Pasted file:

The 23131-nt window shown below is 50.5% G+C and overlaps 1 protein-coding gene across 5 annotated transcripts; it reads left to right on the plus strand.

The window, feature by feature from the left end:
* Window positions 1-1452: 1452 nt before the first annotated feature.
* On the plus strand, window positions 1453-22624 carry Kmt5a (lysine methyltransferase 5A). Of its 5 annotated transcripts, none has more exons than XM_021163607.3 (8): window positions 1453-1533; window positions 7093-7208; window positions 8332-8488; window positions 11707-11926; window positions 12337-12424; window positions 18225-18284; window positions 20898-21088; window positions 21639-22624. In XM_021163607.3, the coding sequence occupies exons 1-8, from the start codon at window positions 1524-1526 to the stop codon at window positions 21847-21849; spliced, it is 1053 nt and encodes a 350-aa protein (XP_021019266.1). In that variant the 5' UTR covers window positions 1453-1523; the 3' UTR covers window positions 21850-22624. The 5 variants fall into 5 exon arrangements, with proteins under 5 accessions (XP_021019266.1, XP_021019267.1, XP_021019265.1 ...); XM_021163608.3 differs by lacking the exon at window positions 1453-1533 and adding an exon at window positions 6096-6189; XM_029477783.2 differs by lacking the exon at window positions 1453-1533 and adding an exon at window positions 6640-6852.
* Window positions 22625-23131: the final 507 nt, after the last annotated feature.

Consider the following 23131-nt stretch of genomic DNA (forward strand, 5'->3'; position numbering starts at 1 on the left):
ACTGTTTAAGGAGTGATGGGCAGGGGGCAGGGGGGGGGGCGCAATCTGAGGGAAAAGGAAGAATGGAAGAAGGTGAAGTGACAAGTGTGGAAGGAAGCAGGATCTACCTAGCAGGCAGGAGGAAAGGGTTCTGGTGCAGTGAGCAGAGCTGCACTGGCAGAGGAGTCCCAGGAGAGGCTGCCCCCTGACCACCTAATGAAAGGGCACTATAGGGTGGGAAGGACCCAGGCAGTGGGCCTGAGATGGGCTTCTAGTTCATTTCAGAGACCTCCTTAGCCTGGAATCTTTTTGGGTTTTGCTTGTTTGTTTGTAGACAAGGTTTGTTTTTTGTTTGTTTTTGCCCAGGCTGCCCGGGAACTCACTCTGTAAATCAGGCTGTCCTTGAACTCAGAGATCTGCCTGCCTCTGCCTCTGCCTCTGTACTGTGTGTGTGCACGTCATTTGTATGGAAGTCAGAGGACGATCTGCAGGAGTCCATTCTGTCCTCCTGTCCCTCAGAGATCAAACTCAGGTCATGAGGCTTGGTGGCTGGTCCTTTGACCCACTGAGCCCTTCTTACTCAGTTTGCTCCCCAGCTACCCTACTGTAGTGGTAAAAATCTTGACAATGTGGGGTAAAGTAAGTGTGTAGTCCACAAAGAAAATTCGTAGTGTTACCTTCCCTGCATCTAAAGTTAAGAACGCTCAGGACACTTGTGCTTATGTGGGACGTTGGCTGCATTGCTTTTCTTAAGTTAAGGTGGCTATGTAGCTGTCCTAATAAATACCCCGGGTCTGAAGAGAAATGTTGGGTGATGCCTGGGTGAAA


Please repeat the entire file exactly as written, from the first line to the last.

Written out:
The 23131-nt window shown below is 50.5% G+C and overlaps 1 protein-coding gene across 5 annotated transcripts; it reads left to right on the plus strand.

The window, feature by feature from the left end:
* Window positions 1-1452: 1452 nt before the first annotated feature.
* On the plus strand, window positions 1453-22624 carry Kmt5a (lysine methyltransferase 5A). Of its 5 annotated transcripts, none has more exons than XM_021163607.3 (8): window positions 1453-1533; window positions 7093-7208; window positions 8332-8488; window positions 11707-11926; window positions 12337-12424; window positions 18225-18284; window positions 20898-21088; window positions 21639-22624. In XM_021163607.3, the coding sequence occupies exons 1-8, from the start codon at window positions 1524-1526 to the stop codon at window positions 21847-21849; spliced, it is 1053 nt and encodes a 350-aa protein (XP_021019266.1). In that variant the 5' UTR covers window positions 1453-1523; the 3' UTR covers window positions 21850-22624. The 5 variants fall into 5 exon arrangements, with proteins under 5 accessions (XP_021019266.1, XP_021019267.1, XP_021019265.1 ...); XM_021163608.3 differs by lacking the exon at window positions 1453-1533 and adding an exon at window positions 6096-6189; XM_029477783.2 differs by lacking the exon at window positions 1453-1533 and adding an exon at window positions 6640-6852.
* Window positions 22625-23131: the final 507 nt, after the last annotated feature.

Consider the following 23131-nt stretch of genomic DNA (forward strand, 5'->3'; position numbering starts at 1 on the left):
ACTGTTTAAGGAGTGATGGGCAGGGGGCAGGGGGGGGGGCGCAATCTGAGGGAAAAGGAAGAATGGAAGAAGGTGAAGTGACAAGTGTGGAAGGAAGCAGGATCTACCTAGCAGGCAGGAGGAAAGGGTTCTGGTGCAGTGAGCAGAGCTGCACTGGCAGAGGAGTCCCAGGAGAGGCTGCCCCCTGACCACCTAATGAAAGGGCACTATAGGGTGGGAAGGACCCAGGCAGTGGGCCTGAGATGGGCTTCTAGTTCATTTCAGAGACCTCCTTAGCCTGGAATCTTTTTGGGTTTTGCTTGTTTGTTTGTAGACAAGGTTTGTTTTTTGTTTGTTTTTGCCCAGGCTGCCCGGGAACTCACTCTGTAAATCAGGCTGTCCTTGAACTCAGAGATCTGCCTGCCTCTGCCTCTGCCTCTGTACTGTGTGTGTGCACGTCATTTGTATGGAAGTCAGAGGACGATCTGCAGGAGTCCATTCTGTCCTCCTGTCCCTCAGAGATCAAACTCAGGTCATGAGGCTTGGTGGCTGGTCCTTTGACCCACTGAGCCCTTCTTACTCAGTTTGCTCCCCAGCTACCCTACTGTAGTGGTAAAAATCTTGACAATGTGGGGTAAAGTAAGTGTGTAGTCCACAAAGAAAATTCGTAGTGTTACCTTCCCTGCATCTAAAGTTAAGAACGCTCAGGACACTTGTGCTTATGTGGGACGTTGGCTGCATTGCTTTTCTTAAGTTAAGGTGGCTATGTAGCTGTCCTAATAAATACCCCGGGTCTGAAGAGAAATGTTGGGTGATGCCTGGGTGAAA